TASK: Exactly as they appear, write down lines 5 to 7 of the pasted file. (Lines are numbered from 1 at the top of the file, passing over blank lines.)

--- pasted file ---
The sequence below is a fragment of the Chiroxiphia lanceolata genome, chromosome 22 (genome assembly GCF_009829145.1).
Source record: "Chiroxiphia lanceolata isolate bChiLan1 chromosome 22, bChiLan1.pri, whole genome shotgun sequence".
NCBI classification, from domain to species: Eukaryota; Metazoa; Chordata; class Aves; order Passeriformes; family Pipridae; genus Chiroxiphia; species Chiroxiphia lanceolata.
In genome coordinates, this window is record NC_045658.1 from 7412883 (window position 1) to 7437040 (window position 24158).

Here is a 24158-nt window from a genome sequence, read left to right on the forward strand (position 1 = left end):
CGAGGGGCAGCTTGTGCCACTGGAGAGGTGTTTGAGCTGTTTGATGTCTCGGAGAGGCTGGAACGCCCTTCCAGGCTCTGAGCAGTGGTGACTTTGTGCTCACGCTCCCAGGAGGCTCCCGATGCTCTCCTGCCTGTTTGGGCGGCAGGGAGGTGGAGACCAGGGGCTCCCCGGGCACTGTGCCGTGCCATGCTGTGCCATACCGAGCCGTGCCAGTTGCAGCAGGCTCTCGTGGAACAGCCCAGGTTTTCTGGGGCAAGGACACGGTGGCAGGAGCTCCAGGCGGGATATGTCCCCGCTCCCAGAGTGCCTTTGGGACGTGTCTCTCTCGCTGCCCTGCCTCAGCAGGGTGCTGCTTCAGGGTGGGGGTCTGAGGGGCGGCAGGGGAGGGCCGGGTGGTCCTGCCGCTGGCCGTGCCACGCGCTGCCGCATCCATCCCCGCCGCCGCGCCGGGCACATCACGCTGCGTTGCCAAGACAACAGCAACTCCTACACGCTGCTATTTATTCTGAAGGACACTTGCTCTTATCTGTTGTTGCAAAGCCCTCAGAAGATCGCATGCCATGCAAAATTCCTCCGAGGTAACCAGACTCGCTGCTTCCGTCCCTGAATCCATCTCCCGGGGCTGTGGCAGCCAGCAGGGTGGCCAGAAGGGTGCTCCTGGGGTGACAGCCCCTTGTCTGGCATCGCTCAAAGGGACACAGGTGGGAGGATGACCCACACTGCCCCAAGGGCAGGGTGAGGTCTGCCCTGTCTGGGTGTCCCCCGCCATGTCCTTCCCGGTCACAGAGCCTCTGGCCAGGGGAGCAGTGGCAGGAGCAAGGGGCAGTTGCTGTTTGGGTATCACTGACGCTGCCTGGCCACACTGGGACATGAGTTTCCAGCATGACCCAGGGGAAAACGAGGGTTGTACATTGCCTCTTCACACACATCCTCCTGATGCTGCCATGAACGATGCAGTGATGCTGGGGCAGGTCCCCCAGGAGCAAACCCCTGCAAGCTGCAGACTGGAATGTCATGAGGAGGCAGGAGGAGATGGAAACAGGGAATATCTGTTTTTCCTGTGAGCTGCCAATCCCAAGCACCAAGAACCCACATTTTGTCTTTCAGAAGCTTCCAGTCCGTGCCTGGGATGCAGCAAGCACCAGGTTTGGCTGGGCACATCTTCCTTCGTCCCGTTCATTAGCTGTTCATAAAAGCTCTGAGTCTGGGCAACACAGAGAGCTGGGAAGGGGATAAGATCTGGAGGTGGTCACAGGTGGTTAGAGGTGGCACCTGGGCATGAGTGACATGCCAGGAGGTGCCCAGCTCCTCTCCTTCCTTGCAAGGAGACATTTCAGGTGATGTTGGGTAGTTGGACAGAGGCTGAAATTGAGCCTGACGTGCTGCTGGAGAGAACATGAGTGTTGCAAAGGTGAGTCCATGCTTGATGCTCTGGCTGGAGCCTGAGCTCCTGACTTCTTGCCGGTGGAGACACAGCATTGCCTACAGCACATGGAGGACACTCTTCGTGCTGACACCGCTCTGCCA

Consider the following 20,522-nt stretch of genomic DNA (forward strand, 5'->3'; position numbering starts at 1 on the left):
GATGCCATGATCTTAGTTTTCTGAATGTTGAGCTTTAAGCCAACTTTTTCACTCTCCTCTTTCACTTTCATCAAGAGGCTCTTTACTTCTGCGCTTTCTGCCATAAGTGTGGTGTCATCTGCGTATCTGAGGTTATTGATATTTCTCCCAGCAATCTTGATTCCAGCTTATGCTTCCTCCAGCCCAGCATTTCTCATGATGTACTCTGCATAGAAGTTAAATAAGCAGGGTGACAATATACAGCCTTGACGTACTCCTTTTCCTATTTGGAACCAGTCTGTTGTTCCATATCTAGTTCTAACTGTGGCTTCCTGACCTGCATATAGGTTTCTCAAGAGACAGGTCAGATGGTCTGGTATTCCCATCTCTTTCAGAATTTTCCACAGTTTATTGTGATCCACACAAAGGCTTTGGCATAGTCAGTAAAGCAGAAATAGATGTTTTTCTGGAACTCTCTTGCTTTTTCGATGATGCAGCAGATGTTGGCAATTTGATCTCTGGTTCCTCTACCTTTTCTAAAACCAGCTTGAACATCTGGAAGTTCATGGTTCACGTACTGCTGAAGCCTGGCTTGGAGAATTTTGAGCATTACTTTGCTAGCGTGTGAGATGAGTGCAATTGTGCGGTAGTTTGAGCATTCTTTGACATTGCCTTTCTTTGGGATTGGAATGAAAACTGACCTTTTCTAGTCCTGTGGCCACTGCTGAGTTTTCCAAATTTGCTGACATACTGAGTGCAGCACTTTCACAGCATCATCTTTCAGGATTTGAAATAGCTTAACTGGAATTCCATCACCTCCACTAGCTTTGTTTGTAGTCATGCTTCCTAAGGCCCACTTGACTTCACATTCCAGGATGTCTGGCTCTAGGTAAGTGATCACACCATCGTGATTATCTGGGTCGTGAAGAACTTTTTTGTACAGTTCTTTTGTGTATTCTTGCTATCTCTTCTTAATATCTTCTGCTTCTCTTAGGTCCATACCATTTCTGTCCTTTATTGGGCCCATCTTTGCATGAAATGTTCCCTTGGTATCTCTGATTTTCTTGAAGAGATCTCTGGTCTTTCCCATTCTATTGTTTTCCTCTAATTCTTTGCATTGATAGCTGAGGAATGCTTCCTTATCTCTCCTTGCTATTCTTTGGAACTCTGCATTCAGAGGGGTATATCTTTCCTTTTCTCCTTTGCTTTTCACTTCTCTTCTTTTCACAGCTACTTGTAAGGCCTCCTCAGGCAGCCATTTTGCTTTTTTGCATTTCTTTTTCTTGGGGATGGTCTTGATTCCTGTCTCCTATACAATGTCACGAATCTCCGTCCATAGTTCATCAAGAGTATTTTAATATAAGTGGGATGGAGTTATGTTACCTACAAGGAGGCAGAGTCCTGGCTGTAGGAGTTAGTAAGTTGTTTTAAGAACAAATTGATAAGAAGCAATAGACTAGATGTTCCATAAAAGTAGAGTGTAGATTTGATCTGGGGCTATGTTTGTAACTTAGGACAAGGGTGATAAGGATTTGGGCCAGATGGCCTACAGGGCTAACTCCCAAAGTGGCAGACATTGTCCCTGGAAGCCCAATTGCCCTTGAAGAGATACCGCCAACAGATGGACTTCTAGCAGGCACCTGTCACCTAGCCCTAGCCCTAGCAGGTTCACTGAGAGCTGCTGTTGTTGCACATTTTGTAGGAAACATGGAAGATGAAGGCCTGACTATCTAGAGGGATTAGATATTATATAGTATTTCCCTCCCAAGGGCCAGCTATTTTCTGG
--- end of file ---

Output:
Here is a 24158-nt window from a genome sequence, read left to right on the forward strand (position 1 = left end):
CGAGGGGCAGCTTGTGCCACTGGAGAGGTGTTTGAGCTGTTTGATGTCTCGGAGAGGCTGGAACGCCCTTCCAGGCTCTGAGCAGTGGTGACTTTGTGCTCACGCTCCCAGGAGGCTCCCGATGCTCTCCTGCCTGTTTGGGCGGCAGGGAGGTGGAGACCAGGGGCTCCCCGGGCACTGTGCCGTGCCATGCTGTGCCATACCGAGCCGTGCCAGTTGCAGCAGGCTCTCGTGGAACAGCCCAGGTTTTCTGGGGCAAGGACACGGTGGCAGGAGCTCCAGGCGGGATATGTCCCCGCTCCCAGAGTGCCTTTGGGACGTGTCTCTCTCGCTGCCCTGCCTCAGCAGGGTGCTGCTTCAGGGTGGGGGTCTGAGGGGCGGCAGGGGAGGGCCGGGTGGTCCTGCCGCTGGCCGTGCCACGCGCTGCCGCATCCATCCCCGCCGCCGCGCCGGGCACATCACGCTGCGTTGCCAAGACAACAGCAACTCCTACACGCTGCTATTTATTCTGAAGGACACTTGCTCTTATCTGTTGTTGCAAAGCCCTCAGAAGATCGCATGCCATGCAAAATTCCTCCGAGGTAACCAGACTCGCTGCTTCCGTCCCTGAATCCATCTCCCGGGGCTGTGGCAGCCAGCAGGGTGGCCAGAAGGGTGCTCCTGGGGTGACAGCCCCTTGTCTGGCATCGCTCAAAGGGACACAGGTGGGAGGATGACCCACACTGCCCCAAGGGCAGGGTGAGGTCTGCCCTGTCTGGGTGTCCCCCGCCATGTCCTTCCCGGTCACAGAGCCTCTGGCCAGGGGAGCAGTGGCAGGAGCAAGGGGCAGTTGCTGTTTGGGTATCACTGACGCTGCCTGGCCACACTGGGACATGAGTTTCCAGCATGACCCAGGGGAAAACGAGGGTTGTACATTGCCTCTTCACACACATCCTCCTGATGCTGCCATGAACGATGCAGTGATGCTGGGGCAGGTCCCCCAGGAGCAAACCCCTGCAAGCTGCAGACTGGAATGTCATGAGGAGGCAGGAGGAGATGGAAACAGGGAATATCTGTTTTTCCTGTGAGCTGCCAATCCCAAGCACCAAGAACCCACATTTTGTCTTTCAGAAGCTTCCAGTCCGTGCCTGGGATGCAGCAAGCACCAGGTTTGGCTGGGCACATCTTCCTTCGTCCCGTTCATTAGCTGTTCATAAAAGCTCTGAGTCTGGGCAACACAGAGAGCTGGGAAGGGGATAAGATCTGGAGGTGGTCACAGGTGGTTAGAGGTGGCACCTGGGCATGAGTGACATGCCAGGAGGTGCCCAGCTCCTCTCCTTCCTTGCAAGGAGACATTTCAGGTGATGTTGGGTAGTTGGACAGAGGCTGAAATTGAGCCTGACGTGCTGCTGGAGAGAACATGAGTGTTGCAAAGGTGAGTCCATGCTTGATGCTCTGGCTGGAGCCTGAGCTCCTGACTTCTTGCCGGTGGAGACACAGCATTGCCTACAGCACATGGAGGACACTCTTCGTGCTGACACCGCTCTGCCA

Consider the following 20,522-nt stretch of genomic DNA (forward strand, 5'->3'; position numbering starts at 1 on the left):